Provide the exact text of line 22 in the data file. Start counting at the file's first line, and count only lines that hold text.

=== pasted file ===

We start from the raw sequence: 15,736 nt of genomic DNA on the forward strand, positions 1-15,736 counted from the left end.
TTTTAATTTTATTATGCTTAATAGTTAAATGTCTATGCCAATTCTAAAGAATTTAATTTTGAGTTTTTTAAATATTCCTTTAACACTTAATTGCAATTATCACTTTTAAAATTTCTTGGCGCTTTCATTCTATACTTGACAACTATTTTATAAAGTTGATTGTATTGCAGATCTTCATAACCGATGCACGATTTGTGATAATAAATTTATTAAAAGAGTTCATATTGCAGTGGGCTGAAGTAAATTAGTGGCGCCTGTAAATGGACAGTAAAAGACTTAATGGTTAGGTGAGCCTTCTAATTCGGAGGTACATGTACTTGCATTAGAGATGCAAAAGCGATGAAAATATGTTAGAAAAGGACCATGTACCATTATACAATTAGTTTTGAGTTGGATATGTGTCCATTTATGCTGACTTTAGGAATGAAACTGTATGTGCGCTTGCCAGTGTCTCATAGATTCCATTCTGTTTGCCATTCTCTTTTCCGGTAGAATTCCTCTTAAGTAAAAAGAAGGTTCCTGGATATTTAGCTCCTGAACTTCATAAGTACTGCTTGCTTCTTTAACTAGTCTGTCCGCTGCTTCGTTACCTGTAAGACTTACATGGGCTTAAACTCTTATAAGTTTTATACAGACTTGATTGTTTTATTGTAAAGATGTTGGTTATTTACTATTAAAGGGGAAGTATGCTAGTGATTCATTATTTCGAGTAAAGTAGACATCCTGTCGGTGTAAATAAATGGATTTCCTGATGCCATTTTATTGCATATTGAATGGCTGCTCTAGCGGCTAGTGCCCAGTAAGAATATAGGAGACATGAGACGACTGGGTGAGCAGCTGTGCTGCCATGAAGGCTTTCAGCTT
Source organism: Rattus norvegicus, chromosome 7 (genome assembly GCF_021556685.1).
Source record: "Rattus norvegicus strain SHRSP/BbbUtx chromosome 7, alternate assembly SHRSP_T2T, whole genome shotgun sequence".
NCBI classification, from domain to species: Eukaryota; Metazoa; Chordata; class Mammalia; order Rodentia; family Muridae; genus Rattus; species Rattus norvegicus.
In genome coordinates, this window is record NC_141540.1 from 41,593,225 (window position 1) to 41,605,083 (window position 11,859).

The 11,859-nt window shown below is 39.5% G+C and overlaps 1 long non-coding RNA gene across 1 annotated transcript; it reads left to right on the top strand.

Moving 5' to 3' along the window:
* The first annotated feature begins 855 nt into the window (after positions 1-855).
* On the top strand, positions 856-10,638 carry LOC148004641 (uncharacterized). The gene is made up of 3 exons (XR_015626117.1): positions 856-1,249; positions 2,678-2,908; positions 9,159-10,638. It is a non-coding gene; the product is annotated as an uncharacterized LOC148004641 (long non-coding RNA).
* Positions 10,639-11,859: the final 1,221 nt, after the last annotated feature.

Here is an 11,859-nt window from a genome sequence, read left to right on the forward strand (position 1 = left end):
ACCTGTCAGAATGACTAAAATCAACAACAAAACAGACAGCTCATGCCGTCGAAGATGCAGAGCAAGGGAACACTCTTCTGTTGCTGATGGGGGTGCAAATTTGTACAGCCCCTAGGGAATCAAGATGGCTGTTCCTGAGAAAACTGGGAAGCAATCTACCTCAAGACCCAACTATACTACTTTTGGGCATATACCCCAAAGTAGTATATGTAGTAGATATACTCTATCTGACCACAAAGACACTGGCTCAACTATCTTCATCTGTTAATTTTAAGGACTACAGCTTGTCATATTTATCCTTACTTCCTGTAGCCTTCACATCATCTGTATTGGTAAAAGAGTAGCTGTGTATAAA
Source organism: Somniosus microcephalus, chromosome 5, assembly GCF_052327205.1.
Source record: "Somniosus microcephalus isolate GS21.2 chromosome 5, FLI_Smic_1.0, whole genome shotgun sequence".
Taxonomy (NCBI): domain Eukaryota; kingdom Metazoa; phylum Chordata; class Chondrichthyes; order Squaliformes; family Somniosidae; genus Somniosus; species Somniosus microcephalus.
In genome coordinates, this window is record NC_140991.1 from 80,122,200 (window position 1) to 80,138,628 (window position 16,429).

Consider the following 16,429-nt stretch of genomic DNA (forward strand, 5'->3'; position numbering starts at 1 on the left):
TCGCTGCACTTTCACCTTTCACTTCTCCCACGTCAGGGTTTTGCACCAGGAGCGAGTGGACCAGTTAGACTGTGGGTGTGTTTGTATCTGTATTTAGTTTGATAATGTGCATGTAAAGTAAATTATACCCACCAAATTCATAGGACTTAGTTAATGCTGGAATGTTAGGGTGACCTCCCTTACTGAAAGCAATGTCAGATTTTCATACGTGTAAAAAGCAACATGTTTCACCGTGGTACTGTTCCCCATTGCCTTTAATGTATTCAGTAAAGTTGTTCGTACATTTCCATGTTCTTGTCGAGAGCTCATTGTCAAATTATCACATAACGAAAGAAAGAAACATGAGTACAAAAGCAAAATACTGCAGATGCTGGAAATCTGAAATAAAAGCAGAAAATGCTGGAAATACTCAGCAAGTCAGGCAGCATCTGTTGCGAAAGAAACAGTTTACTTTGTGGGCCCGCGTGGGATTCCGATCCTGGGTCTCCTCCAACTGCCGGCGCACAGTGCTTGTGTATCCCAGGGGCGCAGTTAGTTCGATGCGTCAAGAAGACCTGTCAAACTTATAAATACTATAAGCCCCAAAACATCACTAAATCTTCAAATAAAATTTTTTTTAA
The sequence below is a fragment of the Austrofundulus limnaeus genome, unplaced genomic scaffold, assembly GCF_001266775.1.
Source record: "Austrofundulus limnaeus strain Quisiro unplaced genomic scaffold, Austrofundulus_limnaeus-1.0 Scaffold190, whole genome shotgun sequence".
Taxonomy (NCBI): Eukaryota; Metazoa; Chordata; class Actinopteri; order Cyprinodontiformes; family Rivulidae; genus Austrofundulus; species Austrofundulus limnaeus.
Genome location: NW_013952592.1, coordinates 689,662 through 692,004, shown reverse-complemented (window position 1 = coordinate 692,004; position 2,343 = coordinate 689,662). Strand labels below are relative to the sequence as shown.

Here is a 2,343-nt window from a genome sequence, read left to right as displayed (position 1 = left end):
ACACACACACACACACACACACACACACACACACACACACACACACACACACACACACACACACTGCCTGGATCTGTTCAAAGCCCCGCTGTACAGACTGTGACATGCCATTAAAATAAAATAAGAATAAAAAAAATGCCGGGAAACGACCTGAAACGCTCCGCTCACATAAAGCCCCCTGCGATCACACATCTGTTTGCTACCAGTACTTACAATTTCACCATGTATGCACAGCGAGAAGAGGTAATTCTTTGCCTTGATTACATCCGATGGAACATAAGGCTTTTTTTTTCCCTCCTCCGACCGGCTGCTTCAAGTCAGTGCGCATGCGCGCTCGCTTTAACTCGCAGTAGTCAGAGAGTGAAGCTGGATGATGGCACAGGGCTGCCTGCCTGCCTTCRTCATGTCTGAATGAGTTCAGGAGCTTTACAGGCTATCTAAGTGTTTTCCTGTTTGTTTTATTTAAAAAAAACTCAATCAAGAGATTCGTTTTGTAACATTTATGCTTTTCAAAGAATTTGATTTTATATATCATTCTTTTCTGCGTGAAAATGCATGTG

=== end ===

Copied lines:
Taxonomy (NCBI): Eukaryota; Metazoa; Chordata; class Actinopteri; order Cyprinodontiformes; family Rivulidae; genus Austrofundulus; species Austrofundulus limnaeus.